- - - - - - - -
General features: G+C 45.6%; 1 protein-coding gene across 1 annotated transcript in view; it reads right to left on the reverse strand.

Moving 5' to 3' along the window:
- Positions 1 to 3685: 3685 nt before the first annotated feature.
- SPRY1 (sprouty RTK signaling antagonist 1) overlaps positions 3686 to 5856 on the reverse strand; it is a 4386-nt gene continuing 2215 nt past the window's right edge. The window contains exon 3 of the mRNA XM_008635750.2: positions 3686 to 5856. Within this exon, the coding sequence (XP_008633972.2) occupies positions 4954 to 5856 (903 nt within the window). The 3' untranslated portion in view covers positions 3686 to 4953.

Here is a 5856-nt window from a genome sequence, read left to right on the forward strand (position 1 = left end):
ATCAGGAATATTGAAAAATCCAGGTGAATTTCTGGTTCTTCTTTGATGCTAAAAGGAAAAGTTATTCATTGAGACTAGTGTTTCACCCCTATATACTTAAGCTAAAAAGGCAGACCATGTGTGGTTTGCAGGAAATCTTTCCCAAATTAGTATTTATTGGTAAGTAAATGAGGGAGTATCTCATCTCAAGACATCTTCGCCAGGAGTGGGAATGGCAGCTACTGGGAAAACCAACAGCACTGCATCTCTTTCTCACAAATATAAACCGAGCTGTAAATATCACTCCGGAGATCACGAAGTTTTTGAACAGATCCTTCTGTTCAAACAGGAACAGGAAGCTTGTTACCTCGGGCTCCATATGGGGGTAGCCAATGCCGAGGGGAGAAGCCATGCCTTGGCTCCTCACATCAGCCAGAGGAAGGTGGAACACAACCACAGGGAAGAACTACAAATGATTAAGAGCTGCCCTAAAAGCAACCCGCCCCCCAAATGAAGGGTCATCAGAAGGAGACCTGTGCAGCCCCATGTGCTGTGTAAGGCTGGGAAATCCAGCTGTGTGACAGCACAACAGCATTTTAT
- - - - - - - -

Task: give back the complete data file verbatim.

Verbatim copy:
General features: G+C 45.6%; 1 protein-coding gene across 1 annotated transcript in view; it reads right to left on the reverse strand.

Moving 5' to 3' along the window:
- Positions 1 to 3685: 3685 nt before the first annotated feature.
- SPRY1 (sprouty RTK signaling antagonist 1) overlaps positions 3686 to 5856 on the reverse strand; it is a 4386-nt gene continuing 2215 nt past the window's right edge. The window contains exon 3 of the mRNA XM_008635750.2: positions 3686 to 5856. Within this exon, the coding sequence (XP_008633972.2) occupies positions 4954 to 5856 (903 nt within the window). The 3' untranslated portion in view covers positions 3686 to 4953.

Here is a 5856-nt window from a genome sequence, read left to right on the forward strand (position 1 = left end):
ATCAGGAATATTGAAAAATCCAGGTGAATTTCTGGTTCTTCTTTGATGCTAAAAGGAAAAGTTATTCATTGAGACTAGTGTTTCACCCCTATATACTTAAGCTAAAAAGGCAGACCATGTGTGGTTTGCAGGAAATCTTTCCCAAATTAGTATTTATTGGTAAGTAAATGAGGGAGTATCTCATCTCAAGACATCTTCGCCAGGAGTGGGAATGGCAGCTACTGGGAAAACCAACAGCACTGCATCTCTTTCTCACAAATATAAACCGAGCTGTAAATATCACTCCGGAGATCACGAAGTTTTTGAACAGATCCTTCTGTTCAAACAGGAACAGGAAGCTTGTTACCTCGGGCTCCATATGGGGGTAGCCAATGCCGAGGGGAGAAGCCATGCCTTGGCTCCTCACATCAGCCAGAGGAAGGTGGAACACAACCACAGGGAAGAACTACAAATGATTAAGAGCTGCCCTAAAAGCAACCCGCCCCCCAAATGAAGGGTCATCAGAAGGAGACCTGTGCAGCCCCATGTGCTGTGTAAGGCTGGGAAATCCAGCTGTGTGACAGCACAACAGCATTTTAT